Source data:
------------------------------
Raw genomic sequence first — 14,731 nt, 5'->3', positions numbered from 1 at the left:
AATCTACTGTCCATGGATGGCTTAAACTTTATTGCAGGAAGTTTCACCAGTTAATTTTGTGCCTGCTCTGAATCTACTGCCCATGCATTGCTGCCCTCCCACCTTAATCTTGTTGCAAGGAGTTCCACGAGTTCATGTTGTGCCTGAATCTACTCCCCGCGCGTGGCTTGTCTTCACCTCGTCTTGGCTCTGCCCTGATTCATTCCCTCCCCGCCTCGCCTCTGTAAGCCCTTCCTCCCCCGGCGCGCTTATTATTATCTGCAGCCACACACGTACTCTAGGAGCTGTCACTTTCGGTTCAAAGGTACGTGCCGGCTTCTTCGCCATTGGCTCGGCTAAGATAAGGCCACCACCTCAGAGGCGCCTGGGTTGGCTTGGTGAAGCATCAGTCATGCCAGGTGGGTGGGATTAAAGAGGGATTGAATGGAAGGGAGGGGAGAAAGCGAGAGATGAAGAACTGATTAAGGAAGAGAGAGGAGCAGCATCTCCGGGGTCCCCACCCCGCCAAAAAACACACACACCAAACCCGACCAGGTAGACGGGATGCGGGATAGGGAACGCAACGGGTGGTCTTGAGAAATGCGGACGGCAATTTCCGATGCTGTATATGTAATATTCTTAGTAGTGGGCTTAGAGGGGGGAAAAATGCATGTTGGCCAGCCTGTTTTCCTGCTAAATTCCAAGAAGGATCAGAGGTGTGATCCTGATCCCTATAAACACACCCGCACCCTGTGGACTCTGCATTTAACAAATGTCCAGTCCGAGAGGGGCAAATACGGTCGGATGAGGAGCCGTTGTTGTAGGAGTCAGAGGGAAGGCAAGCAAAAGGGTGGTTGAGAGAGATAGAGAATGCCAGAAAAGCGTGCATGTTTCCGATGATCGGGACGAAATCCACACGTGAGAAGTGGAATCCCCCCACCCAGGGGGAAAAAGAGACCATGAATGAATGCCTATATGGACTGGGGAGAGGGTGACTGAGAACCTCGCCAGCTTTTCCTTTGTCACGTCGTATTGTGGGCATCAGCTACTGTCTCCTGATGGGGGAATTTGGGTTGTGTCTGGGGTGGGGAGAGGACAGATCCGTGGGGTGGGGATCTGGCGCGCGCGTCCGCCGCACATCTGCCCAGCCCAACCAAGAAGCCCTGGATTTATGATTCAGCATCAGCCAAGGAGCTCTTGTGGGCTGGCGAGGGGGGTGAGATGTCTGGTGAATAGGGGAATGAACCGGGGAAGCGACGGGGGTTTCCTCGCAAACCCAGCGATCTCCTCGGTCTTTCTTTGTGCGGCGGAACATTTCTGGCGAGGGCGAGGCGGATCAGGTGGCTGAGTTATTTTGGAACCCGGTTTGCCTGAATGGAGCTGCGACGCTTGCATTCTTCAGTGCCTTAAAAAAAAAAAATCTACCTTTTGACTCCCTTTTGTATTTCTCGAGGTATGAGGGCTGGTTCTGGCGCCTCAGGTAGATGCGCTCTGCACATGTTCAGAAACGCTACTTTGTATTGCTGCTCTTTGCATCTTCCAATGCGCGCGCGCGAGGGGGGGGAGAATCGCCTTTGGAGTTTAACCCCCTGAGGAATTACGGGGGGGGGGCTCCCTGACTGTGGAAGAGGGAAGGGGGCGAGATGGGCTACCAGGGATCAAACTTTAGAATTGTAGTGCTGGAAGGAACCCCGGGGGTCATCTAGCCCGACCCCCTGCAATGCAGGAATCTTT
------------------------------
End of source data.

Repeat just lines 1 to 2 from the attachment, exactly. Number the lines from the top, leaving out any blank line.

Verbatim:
Raw genomic sequence first — 14,731 nt, 5'->3', positions numbered from 1 at the left:
AATCTACTGTCCATGGATGGCTTAAACTTTATTGCAGGAAGTTTCACCAGTTAATTTTGTGCCTGCTCTGAATCTACTGCCCATGCATTGCTGCCCTCCCACCTTAATCTTGTTGCAAGGAGTTCCACGAGTTCATGTTGTGCCTGAATCTACTCCCCGCGCGTGGCTTGTCTTCACCTCGTCTTGGCTCTGCCCTGATTCATTCCCTCCCCGCCTCGCCTCTGTAAGCCCTTCCTCCCCCGGCGCGCTTATTATTATCTGCAGCCACACACGTACTCTAGGAGCTGTCACTTTCGGTTCAAAGGTACGTGCCGGCTTCTTCGCCATTGGCTCGGCTAAGATAAGGCCACCACCTCAGAGGCGCCTGGGTTGGCTTGGTGAAGCATCAGTCATGCCAGGTGGGTGGGATTAAAGAGGGATTGAATGGAAGGGAGGGGAGAAAGCGAGAGATGAAGAACTGATTAAGGAAGAGAGAGGAGCAGCATCTCCGGGGTCCCCACCCCGCCAAAAAACACACACACCAAACCCGACCAGGTAGACGGGATGCGGGATAGGGAACGCAACGGGTGGTCTTGAGAAATGCGGACGGCAATTTCCGATGCTGTATATGTAATATTCTTAGTAGTGGGCTTAGAGGGGGGAAAAATGCATGTTGGCCAGCCTGTTTTCCTGCTAAATTCCAAGAAGGATCAGAGGTGTGATCCTGATCCCTATAAACACACCCGCACCCTGTGGACTCTGCATTTAACAAATGTCCAGTCCGAGAGGGGCAAATACGGTCGGATGAGGAGCCGTTGTTGTAGGAGTCAGAGGGAAGGCAAGCAAAAGGGTGGTTGAGAGAGATAGAGAATGCCAGAAAAGCGTGCATGTTTCCGATGATCGGGACGAAATCCACACGTGAGAAGTGGAATCCCCCCACCCAGGGGGAAAAAGAGACCATGAATGAATGCCTATATGGACTGGGGAGAGGGTGACTGAGAACCTCGCCAGCTTTTCCTTTGTCACGTCGTATTGTGGGCATCAGCTACTGTCTCCTGATGGGGGAATTTGGGTTGTGTCTGGGGTGGGGAGAGGACAGATCCGTGGGGTGGGGATCTGGCGCGCGCGTCCGCCGCACATCTGCCCAGCCCAACCAAGAAGCCCTGGATTTATGATTCAGCATCAGCCAAGGAGCTCTTGTGGGCTGGCGAGGGGGGTGAGATGTCTGGTGAATAGGGGAATGAACCGGGGAAGCGACGGGGGTTTCCTCGCAAACCCAGCGATCTCCTCGGTCTTTCTTTGTGCGGCGGAACATTTCTGGCGAGGGCGAGGCGGATCAGGTGGCTGAGTTATTTTGGAACCCGGTTTGCCTGAATGGAGCTGCGACGCTTGCATTCTTCAGTGCCTTAAAAAAAAAAAATCTACCTTTTGACTCCCTTTTGTATTTCTCGAGGTATGAGGGCTGGTTCTGGCGCCTCAGGTAGATGCGCTCTGCACATGTTCAGAAACGCTACTTTGTATTGCTGCTCTTTGCATCTTCCAATGCGCGCGCGCGAGGGGGGGGAGAATCGCCTTTGGAGTTTAACCCCCTGAGGAATTACGGGGGGGGGGCTCCCTGACTGTGGAAGAGGGAAGGGGGCGAGATGGGCTACCAGGGATCAAACTTTAGAATTGTAGTGCTGGAAGGAACCCCGGGGGTCATCTAGCCCGACCCCCTGCAATGCAGGAATCTTT